Drawn to Sea: Paintbrush to Chainsaw — Carving Out a life on BC’s Rugged Raincoast, by Yvonne Maximchuk is an intimate glimpse of modern day pioneering seen through an artist’s eye.
In the 1980s Maximchuk was a single mom living in White Rock, BC. She supported her two children by selling her paintings and pottery and teaching art. Then she met crab fisherman Al Munro. When Munro shifted to prawn fishing further up the coast, he invited Maximchuk, as well as Theda and Logan to accompany him.
Their new home — a float house only accessible by boat or seaplane – was anchored off Gilford Island in the Broughton Archipelago, a wilderness area east of northern Vancouver Island.
Maximchuk rowed her children to the to the one-room school and adjusted to life with a generator and the fact that the nearest grocery store was a two-hour boat ride away. She also soaked up the beauty and tranquility of the sparsely populated area, which soon infused her artwork.
But when Munro and Maximchuk split up, she faced a tough decision. Remain in the place she’d come to love or return to an easier life in the Lower Mainland? If she stayed, two major purchases were required: a chainsaw and a boat.
So began the challenge of being self-sufficient in an out-of-the-way pocket of the BC coast. Maximchuk was buoyed by the friendship of others living nearby including coastal icons Alexandra Morton and Billy Proctor. Proctor, with his “If I can’t do it, no one can,” attitude was especially helpful and always had whatever part was needed to fix anything and knew just how to do it.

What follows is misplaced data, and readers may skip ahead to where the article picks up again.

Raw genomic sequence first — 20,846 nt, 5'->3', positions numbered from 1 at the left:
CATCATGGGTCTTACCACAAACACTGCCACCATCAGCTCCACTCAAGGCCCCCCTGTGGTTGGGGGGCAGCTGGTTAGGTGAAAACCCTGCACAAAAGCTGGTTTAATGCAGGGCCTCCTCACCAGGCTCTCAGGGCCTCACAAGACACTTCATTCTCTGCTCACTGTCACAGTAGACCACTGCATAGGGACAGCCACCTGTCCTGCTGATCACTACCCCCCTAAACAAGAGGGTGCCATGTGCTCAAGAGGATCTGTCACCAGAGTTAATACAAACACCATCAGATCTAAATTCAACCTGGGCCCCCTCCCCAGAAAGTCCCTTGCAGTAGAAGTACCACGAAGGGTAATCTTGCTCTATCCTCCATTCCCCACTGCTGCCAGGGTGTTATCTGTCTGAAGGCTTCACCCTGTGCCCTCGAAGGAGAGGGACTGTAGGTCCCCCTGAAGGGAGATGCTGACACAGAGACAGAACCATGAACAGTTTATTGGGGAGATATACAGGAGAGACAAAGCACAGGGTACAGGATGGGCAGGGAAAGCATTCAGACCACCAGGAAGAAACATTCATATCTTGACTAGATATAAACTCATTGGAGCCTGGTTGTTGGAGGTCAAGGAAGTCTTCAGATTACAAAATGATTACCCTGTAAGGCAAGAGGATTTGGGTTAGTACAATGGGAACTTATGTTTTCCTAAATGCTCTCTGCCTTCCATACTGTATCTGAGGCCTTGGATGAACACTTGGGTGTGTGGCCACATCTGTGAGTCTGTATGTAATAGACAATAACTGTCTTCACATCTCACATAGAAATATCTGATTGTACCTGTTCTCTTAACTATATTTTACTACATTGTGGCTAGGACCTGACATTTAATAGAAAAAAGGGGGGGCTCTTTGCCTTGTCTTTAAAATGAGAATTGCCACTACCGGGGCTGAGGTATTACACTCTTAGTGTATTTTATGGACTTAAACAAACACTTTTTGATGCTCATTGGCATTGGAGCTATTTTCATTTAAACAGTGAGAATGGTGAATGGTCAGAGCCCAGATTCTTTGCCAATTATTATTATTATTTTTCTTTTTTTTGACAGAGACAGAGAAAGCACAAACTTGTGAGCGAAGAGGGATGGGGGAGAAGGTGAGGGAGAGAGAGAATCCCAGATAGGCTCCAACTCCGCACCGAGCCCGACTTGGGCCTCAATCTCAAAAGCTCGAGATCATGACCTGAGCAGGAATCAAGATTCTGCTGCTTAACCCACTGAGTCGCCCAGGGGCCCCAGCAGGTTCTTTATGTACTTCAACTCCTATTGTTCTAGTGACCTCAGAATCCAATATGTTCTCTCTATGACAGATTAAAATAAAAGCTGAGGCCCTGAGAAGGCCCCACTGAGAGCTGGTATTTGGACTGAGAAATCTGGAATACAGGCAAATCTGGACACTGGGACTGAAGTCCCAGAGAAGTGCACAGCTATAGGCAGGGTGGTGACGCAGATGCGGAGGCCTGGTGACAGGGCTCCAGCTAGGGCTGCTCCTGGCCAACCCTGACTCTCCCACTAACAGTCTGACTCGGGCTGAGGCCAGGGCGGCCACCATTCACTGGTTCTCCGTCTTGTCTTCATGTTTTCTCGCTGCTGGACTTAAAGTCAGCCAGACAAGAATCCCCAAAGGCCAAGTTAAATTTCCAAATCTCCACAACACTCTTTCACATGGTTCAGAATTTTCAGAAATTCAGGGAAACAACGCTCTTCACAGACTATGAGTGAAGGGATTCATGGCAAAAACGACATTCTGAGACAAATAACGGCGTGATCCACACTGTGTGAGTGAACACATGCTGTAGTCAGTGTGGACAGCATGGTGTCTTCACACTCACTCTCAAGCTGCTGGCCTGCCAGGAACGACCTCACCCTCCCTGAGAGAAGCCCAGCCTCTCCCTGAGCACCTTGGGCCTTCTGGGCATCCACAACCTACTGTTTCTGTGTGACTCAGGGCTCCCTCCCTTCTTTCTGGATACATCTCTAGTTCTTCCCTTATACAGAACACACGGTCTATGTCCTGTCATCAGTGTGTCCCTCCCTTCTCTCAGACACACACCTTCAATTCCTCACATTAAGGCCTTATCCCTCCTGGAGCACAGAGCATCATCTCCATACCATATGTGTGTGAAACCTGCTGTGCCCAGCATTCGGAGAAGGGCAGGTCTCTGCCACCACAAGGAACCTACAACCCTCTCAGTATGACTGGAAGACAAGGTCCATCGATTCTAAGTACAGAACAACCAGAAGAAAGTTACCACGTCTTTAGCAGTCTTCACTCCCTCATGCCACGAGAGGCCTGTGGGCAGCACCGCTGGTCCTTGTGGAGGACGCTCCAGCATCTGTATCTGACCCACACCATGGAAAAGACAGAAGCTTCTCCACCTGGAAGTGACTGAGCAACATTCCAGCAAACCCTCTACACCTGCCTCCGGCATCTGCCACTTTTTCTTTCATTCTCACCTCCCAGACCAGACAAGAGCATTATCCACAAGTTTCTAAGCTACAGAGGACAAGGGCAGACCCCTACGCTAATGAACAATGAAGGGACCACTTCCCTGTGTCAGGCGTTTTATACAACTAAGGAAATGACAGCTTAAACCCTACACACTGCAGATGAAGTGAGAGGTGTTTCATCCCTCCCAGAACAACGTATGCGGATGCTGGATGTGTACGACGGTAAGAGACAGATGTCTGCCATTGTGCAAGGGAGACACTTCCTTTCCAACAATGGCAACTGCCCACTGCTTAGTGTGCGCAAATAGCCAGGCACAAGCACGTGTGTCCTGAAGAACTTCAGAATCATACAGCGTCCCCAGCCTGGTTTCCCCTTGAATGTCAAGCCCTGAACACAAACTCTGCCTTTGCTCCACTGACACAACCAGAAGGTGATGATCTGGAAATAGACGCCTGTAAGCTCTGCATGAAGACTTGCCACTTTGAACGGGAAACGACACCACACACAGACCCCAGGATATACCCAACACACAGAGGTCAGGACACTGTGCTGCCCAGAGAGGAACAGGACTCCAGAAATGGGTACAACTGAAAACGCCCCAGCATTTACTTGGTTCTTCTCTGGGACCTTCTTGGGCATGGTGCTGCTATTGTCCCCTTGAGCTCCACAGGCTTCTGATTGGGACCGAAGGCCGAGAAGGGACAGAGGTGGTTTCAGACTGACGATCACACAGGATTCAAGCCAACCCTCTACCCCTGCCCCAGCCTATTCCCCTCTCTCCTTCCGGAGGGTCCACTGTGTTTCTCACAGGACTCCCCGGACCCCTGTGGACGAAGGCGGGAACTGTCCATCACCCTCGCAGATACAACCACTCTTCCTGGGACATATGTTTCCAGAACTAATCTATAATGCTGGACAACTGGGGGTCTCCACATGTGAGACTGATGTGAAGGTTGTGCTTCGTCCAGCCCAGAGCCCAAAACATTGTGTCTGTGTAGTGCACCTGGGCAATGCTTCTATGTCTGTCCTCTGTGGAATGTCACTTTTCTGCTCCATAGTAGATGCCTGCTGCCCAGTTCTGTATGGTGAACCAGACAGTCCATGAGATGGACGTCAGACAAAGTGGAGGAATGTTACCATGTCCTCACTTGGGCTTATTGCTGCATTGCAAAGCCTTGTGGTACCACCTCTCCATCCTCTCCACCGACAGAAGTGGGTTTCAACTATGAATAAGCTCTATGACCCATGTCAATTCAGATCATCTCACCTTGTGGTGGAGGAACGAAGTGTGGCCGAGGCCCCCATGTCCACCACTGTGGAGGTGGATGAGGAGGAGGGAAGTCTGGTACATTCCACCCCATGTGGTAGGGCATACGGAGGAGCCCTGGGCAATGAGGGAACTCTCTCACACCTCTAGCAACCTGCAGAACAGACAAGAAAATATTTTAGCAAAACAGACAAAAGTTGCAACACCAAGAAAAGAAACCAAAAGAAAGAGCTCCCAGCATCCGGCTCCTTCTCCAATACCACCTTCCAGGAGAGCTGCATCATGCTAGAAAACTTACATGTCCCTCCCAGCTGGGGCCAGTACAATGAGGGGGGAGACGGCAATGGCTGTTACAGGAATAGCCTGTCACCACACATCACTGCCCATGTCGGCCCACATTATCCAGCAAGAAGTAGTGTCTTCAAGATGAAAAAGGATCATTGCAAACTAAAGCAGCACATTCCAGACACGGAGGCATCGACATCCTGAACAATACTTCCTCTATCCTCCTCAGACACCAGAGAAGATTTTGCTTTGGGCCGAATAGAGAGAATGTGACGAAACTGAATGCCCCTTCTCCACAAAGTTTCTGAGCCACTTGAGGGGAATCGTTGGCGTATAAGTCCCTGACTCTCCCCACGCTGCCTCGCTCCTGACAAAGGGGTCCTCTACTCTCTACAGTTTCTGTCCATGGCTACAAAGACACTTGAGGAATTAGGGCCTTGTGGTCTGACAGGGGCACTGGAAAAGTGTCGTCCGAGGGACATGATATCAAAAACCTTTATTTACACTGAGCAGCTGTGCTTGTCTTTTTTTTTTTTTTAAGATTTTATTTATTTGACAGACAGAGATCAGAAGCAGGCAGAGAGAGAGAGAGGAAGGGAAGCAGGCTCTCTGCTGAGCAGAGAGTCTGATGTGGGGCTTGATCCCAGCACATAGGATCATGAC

When Maximchuk reunited with Munro, they bought land from Proctor and sweated and swore together as they built a truly handcrafted house. One that they still live in today and that now includes Maximchuk’s SeaRose Studio and a lush garden.
Drawn to Sea is an honest, affectionate story about love, the landscape and a gutsy woman finding her way in the ebb and flow of life. Maximchuk recounts the challenges and rewards of living and working in an isolated area and trolling with Proctor off the Queen Charlotte Islands. Nature and wildlife is never far away; she’s found cougars in her yard, been eye to eye with a killer whale and shared a finshake with a dolphin.
The book is funny too. I laughed out loud over the stories of Maximchuk dangling Proctor overboard in order to capture an especially large Japanese float, the kinks in her wedding day that failed to dispel the joy and one of her best Christmas gifts ever – an orange survival suit.
Maximchuk writes with a painter’s eye and a poet’s voice creating a richly rewarding sense of place, time and emotion. Drawn to Sea is a BC coastal classic that deserves a place on the shelf next to M. Wylie Blanchet’s A Curve of Time.
For more information visit www.yvonnemaximchuk.com.